For some reason, you have probably been trained to believe that being vocal, loud, and assertive are signs of strength and good leadership. But that ideology isn't entirely true, and realistically, there are recruiters who got into the game and didn't exactly embody spirit squad-like traits at the start.
Bill Gates, Eleanor Roosevelt, Mahatma Gandhi, and Albert Einstein were all regarded as introverts at some point of their lives. Whether or not they eventually developed more gregarious traits, however, they all GSD.
Introverts are usually viewed as being passive, pensive, and selective with whom they choose to interact. Recruiters who exemplify these traits, however, can delay the company's hiring strategies and processes. Being an introverted recruiter may actually sound very much like an oxymoron, but a mix of introverts and extroverts can create a healthy balance of different work styles.
Recruiters who are a little more reserved than the rest of the team could also find it hard to source and engage candidates, express their ideas, criticize your management style, or to follow through with their plans.
If you have doubts about your own networking strategies, or are looking for ways to motivate team members falling behind, here's how to be a better networker.
Remember the gradual release of responsibility.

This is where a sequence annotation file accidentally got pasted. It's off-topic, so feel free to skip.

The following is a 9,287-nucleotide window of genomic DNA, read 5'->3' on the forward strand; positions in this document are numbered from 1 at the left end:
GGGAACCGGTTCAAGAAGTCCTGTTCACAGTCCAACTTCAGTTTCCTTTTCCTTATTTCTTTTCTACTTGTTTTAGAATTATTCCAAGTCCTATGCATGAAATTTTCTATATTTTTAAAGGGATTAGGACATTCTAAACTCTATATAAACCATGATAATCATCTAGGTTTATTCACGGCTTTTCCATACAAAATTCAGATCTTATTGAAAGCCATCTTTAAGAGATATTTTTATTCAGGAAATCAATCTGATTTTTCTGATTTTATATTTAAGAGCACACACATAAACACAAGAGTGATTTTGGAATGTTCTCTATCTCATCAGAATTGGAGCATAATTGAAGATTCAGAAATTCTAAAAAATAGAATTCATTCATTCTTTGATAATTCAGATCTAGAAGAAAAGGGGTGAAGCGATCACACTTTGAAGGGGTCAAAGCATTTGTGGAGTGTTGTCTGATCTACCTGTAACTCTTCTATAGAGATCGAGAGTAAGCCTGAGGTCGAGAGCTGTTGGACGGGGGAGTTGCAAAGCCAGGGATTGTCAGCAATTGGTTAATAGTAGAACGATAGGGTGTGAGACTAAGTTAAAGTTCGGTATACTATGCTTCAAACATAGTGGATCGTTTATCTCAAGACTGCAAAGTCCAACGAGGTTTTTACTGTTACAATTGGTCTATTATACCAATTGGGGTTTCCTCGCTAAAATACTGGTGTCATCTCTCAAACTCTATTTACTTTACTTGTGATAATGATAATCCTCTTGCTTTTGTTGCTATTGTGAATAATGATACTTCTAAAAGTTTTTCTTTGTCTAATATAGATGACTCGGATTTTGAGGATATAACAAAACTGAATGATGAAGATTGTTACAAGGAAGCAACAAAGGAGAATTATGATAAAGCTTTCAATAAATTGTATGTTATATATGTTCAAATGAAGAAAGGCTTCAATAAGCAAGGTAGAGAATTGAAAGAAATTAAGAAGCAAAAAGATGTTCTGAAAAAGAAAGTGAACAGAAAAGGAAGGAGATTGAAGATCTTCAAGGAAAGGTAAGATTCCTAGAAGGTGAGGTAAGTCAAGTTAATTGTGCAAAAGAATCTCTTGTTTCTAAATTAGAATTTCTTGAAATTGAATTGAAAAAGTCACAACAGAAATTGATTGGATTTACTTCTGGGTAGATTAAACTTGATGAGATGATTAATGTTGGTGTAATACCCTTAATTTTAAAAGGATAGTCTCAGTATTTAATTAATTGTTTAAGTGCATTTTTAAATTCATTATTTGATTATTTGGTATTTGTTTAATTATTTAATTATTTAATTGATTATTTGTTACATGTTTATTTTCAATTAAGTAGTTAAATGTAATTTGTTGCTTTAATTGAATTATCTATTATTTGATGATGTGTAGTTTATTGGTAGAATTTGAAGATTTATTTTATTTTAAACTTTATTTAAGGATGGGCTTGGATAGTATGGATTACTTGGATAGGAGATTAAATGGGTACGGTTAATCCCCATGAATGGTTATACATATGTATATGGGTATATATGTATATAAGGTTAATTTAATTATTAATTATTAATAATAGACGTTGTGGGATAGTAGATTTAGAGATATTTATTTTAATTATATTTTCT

Perhaps the thought of networking is a scary one, so start slowly. Get recruiters to answer more emails, attend events, or meet with candidates you've selected for them. Over time, consider putting these recruiters in charge of leading a meeting or a networking event hosted by the company.
Gradually hand off manageable levels of responsibility that enables team members to do more than go through the motions. Encourage recruiters to establish rapport with whoever they're meeting with by talking less and listening more. People enjoy sharing personal details and sometimes, breaking the ice is the toughest part of a conversation.
Here are some resources to start networking and meeting with other industry professionals and even potential candidates:
Similarly, for a recruiter who's already out and about networking, inspire them to connect with others as if it was a sale.
During an event, Entrepreneur Magazine's "Networking Guru" Ivan Misner asked the 900 attendees if they wanted to sell something and almost everyone raised their hands. Alternatively, no one wanted to buy anything.
The lesson? Networking is a transaction. Think "connections," not "networks."
Before handing over your business card, try asking the other person for theirs first. “Build rapport in a low-key way. The other person will remember you better if you’re focused on them,” speaker Josh Hinds said.
Nike knew a thing or two about just doing it. Finding your niche of interpersonal interaction takes years to develop, but there's no other way to overcome the uncertainty without some good ole trial and error. Don't forget to share feedback on a recruiter's progress, too.
Effective recruiters have the ability to make genuine connections, take the time to learn more about candidates' personal and professional goals, and strive to find a way to make an opportunity work around that.
What's your networking net worth? Tweet us @Entelo and don't forget to subscribe to our blog!